A report on WorldWideWeb and Libwww

WorldWideWeb, c. undefined 1994
WorldWideWeb, c. undefined 1994

In 1991 and 1992, Tim Berners-Lee and a student at CERN named Jean-François Groff rewrote various components of the original WorldWideWeb browser for the NeXTstep operating system in portable C code, in order to demonstrate the potential of the World Wide Web.

- Libwww

Berners-Lee and Groff later adapted many of WorldWideWeb's components into a C programming language version, creating the libwww API.

- WorldWideWeb
WorldWideWeb, c. undefined 1994

2 related topics with Alpha

Overall

Line Mode Browser displaying the German Wikipedia

Line Mode Browser

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Second web browser ever created.

Second web browser ever created.

Line Mode Browser displaying the German Wikipedia
Line Mode Browser displaying the German Wikipedia

The browser was developed starting in 1990, and then supported by the World Wide Web Consortium (W3C) as an example and test application for the libwww library.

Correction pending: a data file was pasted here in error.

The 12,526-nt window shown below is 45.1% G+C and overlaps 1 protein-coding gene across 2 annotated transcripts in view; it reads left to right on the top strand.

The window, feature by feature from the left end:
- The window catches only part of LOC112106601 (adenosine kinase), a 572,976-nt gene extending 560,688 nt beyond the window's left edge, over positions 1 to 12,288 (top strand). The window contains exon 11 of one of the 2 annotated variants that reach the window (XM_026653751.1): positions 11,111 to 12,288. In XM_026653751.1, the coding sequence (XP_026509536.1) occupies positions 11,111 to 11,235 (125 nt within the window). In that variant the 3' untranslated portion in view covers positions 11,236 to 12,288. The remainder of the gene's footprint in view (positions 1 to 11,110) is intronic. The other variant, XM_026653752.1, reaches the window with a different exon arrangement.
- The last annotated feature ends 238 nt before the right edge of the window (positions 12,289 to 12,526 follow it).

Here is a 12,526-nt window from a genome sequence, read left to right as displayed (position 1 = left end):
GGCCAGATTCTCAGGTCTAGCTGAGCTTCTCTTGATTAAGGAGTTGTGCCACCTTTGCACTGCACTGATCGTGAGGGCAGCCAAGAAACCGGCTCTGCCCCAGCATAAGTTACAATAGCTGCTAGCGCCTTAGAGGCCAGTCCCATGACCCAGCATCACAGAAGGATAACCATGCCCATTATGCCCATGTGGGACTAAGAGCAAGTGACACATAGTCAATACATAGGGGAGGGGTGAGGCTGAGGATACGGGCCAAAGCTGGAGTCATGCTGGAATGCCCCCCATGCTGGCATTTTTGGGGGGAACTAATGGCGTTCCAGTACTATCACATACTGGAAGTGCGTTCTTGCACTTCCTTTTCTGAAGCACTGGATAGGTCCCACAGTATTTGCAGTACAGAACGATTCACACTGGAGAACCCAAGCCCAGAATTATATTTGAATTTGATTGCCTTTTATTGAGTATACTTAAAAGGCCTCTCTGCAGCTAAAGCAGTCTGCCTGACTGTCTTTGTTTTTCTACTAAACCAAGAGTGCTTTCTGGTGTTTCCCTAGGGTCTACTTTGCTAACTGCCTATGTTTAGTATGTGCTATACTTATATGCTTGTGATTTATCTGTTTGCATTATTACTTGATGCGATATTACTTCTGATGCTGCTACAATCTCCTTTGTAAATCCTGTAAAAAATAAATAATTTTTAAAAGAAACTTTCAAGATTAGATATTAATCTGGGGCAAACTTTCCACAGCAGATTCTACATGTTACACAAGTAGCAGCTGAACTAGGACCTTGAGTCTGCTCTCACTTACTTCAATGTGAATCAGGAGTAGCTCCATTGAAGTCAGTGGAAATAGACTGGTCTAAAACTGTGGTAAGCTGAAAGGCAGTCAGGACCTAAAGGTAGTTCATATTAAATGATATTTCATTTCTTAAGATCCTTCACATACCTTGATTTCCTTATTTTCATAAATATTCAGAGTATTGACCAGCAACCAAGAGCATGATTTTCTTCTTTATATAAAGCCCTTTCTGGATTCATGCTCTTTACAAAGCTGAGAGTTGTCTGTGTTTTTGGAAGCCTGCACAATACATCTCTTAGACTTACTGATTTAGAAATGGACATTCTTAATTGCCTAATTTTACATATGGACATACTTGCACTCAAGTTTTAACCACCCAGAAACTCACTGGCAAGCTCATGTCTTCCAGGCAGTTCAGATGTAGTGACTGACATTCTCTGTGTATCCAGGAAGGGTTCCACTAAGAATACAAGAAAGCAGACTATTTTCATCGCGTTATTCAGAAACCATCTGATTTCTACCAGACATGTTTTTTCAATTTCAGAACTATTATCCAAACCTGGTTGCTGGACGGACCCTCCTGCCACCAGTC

In 1990, Tim Berners-Lee had already written the first browser, WorldWideWeb (later renamed to Nexus), but that program only worked on the proprietary software of NeXT computers, which were in limited use.

NCSA Mosaic 2.7 for Unix

Mosaic (web browser)

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Discontinued web browser, one of the first to be widely available.

Discontinued web browser, one of the first to be widely available.

NCSA Mosaic 2.7 for Unix
Mosaic 1.0 running under System 7.1, displaying the Mosaic Communications Corporation (later Netscape) website.

It is often described as the first graphical web browser, though it was preceded by WorldWideWeb, the lesser-known Erwise, and ViolaWWW.

Mosaic is based on the libwww library and thus supported a wide variety of Internet protocols included in the library: Archie, FTP, gopher, HTTP, NNTP, telnet, WAIS.